OILY BITS All RX-8s have the same 1308cc twin-chamber rotary engine in 158kW or 170kW form. The higher-output modelís extra power is largely thanks to a redesigned intake system, although a slightly different ECU set-up also allows it to rev to 9000rpm compared with the 7500rpm of the 158kW (auto) version. Codenamed Renesis, the Wankel engine is designed to use 0.25 litres of oil every 1600km. More oil is used when the engine is under load, so at a track the consumption will be higher. Youíre supposed to check the dipstick on every other fill-up of fuel - but as the capacity between minimum and maximum is 1.5 litres, you wonít always need to top up.
Officially the sump should be filled with Mazdaís semi-synthetic 5W30 Dexelia lubricant, but most specialists recommend a 10W40 for better oil pressure as main bearings have been known to wear out otherwise. Fully synthetic oils donít burn properly, leading to carbon deposits.
Cars built up to the end of 2004 could suffer from the engine flooding if switched on and then off again quickly, due to the way the ECU was set up to get the engine quickly up to temperature. This led to cars failing to start, and Mazda issued a recall to fix it; check that the work has been done. Some cars still flood, but hotter spark plugs help. Whatís more likely to be a problem is a tired ignition system. There are four coil packs which should be replaced every 50,000km or so. If theyíre not renewed, the subsequent misfiring will lead to the engine seals deteriorating and compression loss. A genuine coil pack has the part number embossed in the plastic, but there are convincing fakes around; the suffix should end with a C. The original (flawed) designs have an A or B suffix; sub-standard pattern or counterfeit coil packs are common.
While itís not quite the rally-bred Evo slayer we expected, the 190kW all-paw turbo Mazda6 MPS is a decent road car. Plus, itís something out of the ordinary with its boosted four-pot and topmounted intercooler. Itís manual, too.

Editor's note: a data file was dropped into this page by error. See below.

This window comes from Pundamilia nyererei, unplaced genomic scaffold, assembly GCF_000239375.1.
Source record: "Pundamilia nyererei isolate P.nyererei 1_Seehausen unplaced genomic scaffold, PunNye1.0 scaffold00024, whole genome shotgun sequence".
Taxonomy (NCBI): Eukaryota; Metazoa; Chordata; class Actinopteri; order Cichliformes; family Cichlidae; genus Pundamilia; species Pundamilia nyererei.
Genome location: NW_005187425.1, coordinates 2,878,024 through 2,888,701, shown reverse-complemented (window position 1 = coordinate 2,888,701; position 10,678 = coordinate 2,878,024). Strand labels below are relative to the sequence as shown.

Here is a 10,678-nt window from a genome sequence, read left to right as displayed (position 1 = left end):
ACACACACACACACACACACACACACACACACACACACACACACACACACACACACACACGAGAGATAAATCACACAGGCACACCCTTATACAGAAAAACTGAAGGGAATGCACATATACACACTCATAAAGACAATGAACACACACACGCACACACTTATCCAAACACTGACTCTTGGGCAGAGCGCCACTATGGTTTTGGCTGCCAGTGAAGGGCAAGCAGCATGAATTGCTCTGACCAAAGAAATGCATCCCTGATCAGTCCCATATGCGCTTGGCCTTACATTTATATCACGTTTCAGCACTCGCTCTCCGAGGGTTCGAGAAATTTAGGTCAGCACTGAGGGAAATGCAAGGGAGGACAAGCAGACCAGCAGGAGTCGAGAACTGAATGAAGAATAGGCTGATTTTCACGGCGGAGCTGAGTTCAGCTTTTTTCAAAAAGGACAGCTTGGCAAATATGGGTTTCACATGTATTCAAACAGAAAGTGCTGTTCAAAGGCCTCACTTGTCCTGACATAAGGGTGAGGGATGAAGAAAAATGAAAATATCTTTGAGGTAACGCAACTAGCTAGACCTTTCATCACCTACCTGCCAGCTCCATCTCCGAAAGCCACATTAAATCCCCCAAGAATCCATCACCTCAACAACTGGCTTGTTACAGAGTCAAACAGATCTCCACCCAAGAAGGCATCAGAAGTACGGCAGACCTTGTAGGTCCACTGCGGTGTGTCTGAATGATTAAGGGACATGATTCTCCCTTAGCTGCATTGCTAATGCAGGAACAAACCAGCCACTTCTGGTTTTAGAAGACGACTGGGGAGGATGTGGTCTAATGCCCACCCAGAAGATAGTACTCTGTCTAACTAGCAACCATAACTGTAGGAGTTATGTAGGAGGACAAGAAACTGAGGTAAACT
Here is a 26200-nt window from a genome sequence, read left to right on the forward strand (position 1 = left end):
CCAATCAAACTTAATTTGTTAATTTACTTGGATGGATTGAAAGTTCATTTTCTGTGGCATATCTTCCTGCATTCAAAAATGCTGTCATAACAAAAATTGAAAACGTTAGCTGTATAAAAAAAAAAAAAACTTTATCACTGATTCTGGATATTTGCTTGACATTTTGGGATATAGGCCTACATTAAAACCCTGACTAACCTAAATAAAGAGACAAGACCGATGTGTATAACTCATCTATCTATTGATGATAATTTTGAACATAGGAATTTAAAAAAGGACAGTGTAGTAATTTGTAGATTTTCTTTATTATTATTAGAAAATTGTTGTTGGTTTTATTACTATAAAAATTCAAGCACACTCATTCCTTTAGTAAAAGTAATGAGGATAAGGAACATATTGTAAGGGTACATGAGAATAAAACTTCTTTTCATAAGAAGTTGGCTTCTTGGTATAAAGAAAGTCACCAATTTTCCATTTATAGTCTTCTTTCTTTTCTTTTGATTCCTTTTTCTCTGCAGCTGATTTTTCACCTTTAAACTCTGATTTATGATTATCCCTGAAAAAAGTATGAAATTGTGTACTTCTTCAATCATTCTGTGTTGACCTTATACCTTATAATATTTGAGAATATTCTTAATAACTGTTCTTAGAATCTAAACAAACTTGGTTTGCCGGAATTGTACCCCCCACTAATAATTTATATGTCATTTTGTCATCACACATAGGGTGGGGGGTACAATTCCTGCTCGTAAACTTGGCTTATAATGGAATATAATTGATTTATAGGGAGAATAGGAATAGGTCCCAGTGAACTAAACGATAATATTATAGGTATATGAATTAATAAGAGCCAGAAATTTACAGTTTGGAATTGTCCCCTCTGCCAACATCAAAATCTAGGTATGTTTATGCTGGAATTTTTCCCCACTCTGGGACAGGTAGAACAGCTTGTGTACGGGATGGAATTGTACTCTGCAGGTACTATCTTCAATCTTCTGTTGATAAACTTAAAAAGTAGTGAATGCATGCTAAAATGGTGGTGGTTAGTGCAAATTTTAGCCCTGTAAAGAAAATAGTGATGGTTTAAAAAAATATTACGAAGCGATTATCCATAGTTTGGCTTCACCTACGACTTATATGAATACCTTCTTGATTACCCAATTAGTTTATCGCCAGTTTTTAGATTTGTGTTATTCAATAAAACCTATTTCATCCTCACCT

While not an obvious performance option, with a 228kW/375Nm 3.5-litre V6, the IS350 is an intriguing choice. The naturally aspirated six sounds good and power is sent to the rear. Itís only available with a six-speed automatic.
With the boosted 3.0-litre N54 inline six churning out 225kW/400Nm, the 335i offer lots of bang for your bucks - and thereís plenty to choose from second hand. The other added bonus is it comes in sedan, convertible and wagon body styles.
Poor compression isnít unusual; specialists can check with a meter. However, a cheap and easy way of diagnosing a wrecked engine is to try to start it when hot, but this can be masked with an uprated starter motor. Good used engines are scarce, but not especially costly when they do turn up; donít buy without doing a compression test.
Thereís a float inside the coolant expansion tank which sinks, illuminating a warning light on the dash; disconnecting the sensor wonít affect the ECU and itís easy enough to check the level manually. The oil-filled rubber engine mounts fail, especially on the offside due to the exhaust manifoldís proximity; the rubber breaks up, leading to crunchy gearchanges as the engine drops. Genuine mounts are available, but aftermarket polyurethane-filled items last longer; a DIY swap is possible.